I also spotted one Ithaca Model 37 combat shotgun in the hands of a USAF Security Police officer in downtown Saigon. Again, I don’t know what ammunition these shotguns used but I suspect it was the brass cased 2-3/4" stuff used in WW2. I believe that later on plastic shells were (and currently are) standard issue.

I wouldn’t put much stock in Ken Burns’ historical accuracy: his “Civil War” documentary was very shallow and superficial; his “Roosevelts” documentary was an apotheosis of FDR that excluded all the man’s flaws and quirks because they conflicted with what Burns wanted people to think. I deliberately avoided the “Vietnam” documentary both because I dislike Burns’ approach to history–at least his version of it–and because I heard all the lies 50 years ago and I didn’t need to hear them again. Nearly everything people think they “know” about the war in Vietnam today is wrong, and based on the same set of distortions and flat-out lies that the media of the time generated. I can’t go into detail on these here, but they were numerous and outrageous, and I was a witness to a lot of them. Nevertheless today everyone thinks these fables are “the truth,” most especially people like Ken Burns. Burns is far more interested in drama than he is in accuracy, based on his previous body of work.


Lew and others concerned about the TV showing video images of items introduced much later than the dates of the story being told need to remember that the folks who make these shows are story tellers, not “historians.”

In most cases, the story is scripted first and then they find film to show with it, usually pretty generic “helicopters landing” and don’t pay much attention to what type of helo or even know the exact date of the video. Army troops may be shown when discussing Marine operations, USAF aircraft images interspersed with USN when discussing aircraft carriers, and similar stuff, but usually simply because the images visually support the story line.

You can often see such errors in “documentaries” and while most errors are probably just ignorance or laziness, there is a strong chance that in some cases selected scenes may be used to sensationalize or push a certain narrative that is not supported by the facts.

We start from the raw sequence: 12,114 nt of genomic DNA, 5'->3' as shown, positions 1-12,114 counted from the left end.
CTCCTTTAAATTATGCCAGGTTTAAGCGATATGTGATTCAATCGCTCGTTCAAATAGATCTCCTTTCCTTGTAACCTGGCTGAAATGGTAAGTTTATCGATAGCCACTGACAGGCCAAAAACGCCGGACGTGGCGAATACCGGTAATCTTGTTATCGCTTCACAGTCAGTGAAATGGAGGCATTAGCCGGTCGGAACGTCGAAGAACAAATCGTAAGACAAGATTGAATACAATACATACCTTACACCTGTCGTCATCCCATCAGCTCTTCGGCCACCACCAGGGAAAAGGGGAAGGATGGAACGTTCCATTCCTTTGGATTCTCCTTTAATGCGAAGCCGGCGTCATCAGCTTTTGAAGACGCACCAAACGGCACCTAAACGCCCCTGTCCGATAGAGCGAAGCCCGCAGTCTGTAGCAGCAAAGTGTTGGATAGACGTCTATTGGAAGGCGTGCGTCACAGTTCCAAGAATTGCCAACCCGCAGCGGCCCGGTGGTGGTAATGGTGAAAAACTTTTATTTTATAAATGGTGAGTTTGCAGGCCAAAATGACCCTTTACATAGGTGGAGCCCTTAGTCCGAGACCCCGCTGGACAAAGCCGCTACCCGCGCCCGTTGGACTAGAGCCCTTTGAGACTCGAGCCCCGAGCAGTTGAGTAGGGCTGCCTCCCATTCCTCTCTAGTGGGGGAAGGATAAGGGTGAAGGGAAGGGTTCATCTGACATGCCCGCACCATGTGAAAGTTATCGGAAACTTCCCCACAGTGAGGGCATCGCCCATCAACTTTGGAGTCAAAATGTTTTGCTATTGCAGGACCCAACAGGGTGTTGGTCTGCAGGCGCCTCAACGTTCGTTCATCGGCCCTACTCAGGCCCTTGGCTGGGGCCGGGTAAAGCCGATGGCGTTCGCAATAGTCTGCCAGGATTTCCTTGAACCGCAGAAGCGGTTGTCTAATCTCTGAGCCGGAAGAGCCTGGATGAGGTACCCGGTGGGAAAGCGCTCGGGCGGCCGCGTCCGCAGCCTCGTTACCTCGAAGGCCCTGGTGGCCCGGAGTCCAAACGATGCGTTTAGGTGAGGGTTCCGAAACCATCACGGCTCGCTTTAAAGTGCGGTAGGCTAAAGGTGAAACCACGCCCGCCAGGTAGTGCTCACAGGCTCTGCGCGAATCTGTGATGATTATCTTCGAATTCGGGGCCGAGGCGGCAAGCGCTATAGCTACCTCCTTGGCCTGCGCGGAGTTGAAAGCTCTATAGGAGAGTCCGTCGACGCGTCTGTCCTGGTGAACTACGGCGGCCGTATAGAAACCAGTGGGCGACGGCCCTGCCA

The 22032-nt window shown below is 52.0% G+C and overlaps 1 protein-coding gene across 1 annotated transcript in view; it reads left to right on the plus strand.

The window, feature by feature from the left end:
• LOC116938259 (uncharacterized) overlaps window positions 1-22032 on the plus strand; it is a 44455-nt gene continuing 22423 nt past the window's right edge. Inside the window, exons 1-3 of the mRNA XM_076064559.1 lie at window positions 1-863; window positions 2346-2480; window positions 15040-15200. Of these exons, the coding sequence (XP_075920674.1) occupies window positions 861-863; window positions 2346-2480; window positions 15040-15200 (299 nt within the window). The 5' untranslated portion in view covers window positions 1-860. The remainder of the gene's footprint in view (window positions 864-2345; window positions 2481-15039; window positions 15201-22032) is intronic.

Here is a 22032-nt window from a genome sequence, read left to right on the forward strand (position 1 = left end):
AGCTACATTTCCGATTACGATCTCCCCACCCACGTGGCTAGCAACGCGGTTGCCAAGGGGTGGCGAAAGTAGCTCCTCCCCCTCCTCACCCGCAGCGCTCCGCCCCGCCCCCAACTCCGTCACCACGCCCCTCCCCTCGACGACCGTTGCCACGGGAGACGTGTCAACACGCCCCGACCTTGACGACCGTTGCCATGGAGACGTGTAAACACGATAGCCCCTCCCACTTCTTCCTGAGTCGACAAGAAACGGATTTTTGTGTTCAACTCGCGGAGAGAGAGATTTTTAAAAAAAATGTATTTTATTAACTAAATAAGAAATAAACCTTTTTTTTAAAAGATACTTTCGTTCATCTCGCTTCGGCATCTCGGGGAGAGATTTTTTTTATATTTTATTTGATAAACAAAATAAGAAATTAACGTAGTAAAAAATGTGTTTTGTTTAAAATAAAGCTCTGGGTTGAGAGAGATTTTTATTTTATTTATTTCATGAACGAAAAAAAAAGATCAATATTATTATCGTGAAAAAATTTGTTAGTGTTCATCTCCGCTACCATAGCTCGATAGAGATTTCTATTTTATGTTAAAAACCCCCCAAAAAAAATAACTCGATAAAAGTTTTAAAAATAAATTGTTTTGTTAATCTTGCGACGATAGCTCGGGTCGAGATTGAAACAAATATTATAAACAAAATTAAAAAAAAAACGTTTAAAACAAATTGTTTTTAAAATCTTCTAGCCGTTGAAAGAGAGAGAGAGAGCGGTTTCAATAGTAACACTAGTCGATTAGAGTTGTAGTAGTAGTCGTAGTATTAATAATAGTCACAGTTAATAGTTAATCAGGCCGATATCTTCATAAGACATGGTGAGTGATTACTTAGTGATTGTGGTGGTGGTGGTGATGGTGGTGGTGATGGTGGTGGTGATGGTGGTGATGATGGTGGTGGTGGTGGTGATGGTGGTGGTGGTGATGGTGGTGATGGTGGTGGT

Unless you are seeing archival footage specifically identified as to date and place it was filmed, do not trust anything you see as being what it is purported to be. Perhaps the errors are innocent, but in some cases clever editing can twist a story entirely out of context. This is true in “documentaries” as well as in news broadcasts, and especially when documentaries go back and use footage from news reports.



Thanks, the “M1” was a typo. In fact, my keyboard is so dirty internally that “4”, “a” and "d’ sometime require repeated attempts before they actually appear on the screen.

The AR-15 I was issued by the USAF in 1966 had no bolt assist but was both fully and semi automatic. It was the version first purchased by the Air Force before the Army selected the gun.



Lew is correct. The term “AR-15” does not just apply to semi-
automatic versions. There are selective fire “AR-15s” as well.
The designations M16, M16A1, M16A2, M4, etc. are simply
military Designations for various forms of the AR-15, applied
after basically the whole US Military went to the “M16.” As I
recall, even the first Colt M16-marked rifle still had the larger
designation “AR-15” on the left side of the mag housing. I could
be wrong - my service predates much use of the M16 and it has
been a long, long time since I have actually seen one.

Lew - thanks for the confirmation. I know there were plenty of
.30 Carbines in VN, mostly M2 I suppose, and while never there,
have seen plenty of pictures of ARVN troops with them, and even
a few early ones of them with M1 Garands although far fewer than
carbines. I guess the weaponry there was pretty international!

By the way, my “new and improved” : - ( keyboard sticks like the
devil. Drives me crazy. Not old enough to be too dirty. Its funny
you have trouble with “d.” My keyboard seems to resent “ed” endings